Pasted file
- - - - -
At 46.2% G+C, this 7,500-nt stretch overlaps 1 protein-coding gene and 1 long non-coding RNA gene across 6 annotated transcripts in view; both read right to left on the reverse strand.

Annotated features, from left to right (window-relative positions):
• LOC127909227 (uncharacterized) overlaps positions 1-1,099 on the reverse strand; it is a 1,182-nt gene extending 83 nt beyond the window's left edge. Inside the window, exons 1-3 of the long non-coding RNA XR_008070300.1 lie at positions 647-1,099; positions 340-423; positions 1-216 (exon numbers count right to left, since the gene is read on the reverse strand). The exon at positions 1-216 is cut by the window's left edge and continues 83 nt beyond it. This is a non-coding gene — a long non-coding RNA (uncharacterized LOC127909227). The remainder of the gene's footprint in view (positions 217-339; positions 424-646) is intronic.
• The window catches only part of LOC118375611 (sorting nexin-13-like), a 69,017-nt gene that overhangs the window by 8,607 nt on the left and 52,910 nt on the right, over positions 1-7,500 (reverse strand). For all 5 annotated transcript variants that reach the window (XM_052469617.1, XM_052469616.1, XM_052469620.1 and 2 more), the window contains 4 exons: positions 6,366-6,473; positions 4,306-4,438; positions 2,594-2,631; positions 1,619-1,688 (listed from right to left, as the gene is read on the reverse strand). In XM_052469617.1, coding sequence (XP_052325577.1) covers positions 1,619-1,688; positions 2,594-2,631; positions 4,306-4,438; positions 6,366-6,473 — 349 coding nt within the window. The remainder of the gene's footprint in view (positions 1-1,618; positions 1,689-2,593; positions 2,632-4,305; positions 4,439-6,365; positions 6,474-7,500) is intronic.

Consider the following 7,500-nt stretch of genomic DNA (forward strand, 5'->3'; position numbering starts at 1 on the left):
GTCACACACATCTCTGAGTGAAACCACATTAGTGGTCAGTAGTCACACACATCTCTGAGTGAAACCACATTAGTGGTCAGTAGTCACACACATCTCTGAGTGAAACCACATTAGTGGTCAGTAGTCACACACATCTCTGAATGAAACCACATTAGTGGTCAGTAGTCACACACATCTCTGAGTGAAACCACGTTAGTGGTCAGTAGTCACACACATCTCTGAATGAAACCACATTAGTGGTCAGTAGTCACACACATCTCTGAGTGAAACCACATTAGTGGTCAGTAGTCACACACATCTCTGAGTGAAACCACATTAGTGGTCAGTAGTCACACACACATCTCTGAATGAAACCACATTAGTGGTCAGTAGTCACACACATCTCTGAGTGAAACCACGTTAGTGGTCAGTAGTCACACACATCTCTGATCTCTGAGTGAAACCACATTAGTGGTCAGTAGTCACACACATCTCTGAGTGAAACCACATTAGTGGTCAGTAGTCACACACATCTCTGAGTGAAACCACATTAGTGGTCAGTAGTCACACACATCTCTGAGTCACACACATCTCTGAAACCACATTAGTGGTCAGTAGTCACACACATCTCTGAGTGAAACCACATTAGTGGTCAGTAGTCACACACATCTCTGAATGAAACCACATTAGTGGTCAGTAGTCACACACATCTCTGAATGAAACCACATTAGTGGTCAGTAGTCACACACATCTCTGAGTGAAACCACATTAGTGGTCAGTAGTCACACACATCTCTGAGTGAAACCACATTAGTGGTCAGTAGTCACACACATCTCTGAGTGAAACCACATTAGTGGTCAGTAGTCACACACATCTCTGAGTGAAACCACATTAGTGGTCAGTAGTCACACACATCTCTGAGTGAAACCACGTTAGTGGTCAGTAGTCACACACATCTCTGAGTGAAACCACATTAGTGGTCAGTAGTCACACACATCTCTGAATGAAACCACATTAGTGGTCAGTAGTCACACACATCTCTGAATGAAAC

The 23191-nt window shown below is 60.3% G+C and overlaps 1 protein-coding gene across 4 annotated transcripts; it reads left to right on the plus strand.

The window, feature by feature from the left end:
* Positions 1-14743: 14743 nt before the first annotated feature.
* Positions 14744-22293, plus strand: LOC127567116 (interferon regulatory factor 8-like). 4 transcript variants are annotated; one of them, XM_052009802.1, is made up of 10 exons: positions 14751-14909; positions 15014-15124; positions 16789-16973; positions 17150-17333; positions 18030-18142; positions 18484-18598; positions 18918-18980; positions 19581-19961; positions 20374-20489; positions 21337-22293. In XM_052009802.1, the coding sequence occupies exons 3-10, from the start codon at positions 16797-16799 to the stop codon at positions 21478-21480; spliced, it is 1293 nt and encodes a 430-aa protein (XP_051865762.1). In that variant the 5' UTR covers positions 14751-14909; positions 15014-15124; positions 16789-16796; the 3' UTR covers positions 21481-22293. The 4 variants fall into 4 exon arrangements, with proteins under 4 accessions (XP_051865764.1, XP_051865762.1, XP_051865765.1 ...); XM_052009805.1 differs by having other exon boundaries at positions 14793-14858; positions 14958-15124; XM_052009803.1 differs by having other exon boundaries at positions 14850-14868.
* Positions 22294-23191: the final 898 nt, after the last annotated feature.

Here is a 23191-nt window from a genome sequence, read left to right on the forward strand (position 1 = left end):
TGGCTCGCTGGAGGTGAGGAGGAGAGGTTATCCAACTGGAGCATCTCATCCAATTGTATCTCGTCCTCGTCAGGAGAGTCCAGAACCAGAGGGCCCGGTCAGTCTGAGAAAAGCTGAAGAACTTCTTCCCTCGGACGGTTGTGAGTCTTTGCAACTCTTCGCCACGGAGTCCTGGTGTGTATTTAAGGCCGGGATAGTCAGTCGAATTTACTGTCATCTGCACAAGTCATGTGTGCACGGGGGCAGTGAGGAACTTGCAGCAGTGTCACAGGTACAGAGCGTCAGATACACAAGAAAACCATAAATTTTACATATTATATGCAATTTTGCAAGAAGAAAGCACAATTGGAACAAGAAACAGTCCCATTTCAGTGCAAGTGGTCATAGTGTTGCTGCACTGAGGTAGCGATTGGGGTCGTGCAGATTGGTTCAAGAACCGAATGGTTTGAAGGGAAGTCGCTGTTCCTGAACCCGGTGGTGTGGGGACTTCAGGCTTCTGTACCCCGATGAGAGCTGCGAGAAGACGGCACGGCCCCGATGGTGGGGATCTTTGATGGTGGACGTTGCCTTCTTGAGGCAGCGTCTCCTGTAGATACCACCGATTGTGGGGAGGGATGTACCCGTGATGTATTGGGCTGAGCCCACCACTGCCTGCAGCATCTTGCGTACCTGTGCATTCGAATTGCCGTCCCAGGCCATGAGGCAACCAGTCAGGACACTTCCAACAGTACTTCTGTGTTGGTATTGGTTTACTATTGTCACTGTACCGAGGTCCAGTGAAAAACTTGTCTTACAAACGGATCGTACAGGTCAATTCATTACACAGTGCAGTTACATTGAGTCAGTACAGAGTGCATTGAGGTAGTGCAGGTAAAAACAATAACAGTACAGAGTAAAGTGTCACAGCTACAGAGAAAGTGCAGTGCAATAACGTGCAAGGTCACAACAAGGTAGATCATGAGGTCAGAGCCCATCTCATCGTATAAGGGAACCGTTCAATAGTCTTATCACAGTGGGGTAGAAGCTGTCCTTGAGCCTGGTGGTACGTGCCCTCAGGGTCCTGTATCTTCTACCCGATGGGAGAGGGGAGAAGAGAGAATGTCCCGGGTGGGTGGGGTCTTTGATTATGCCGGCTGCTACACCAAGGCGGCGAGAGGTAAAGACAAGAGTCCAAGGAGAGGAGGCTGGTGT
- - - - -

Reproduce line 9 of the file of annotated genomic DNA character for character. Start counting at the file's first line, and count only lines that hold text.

* Positions 1-14743: 14743 nt before the first annotated feature.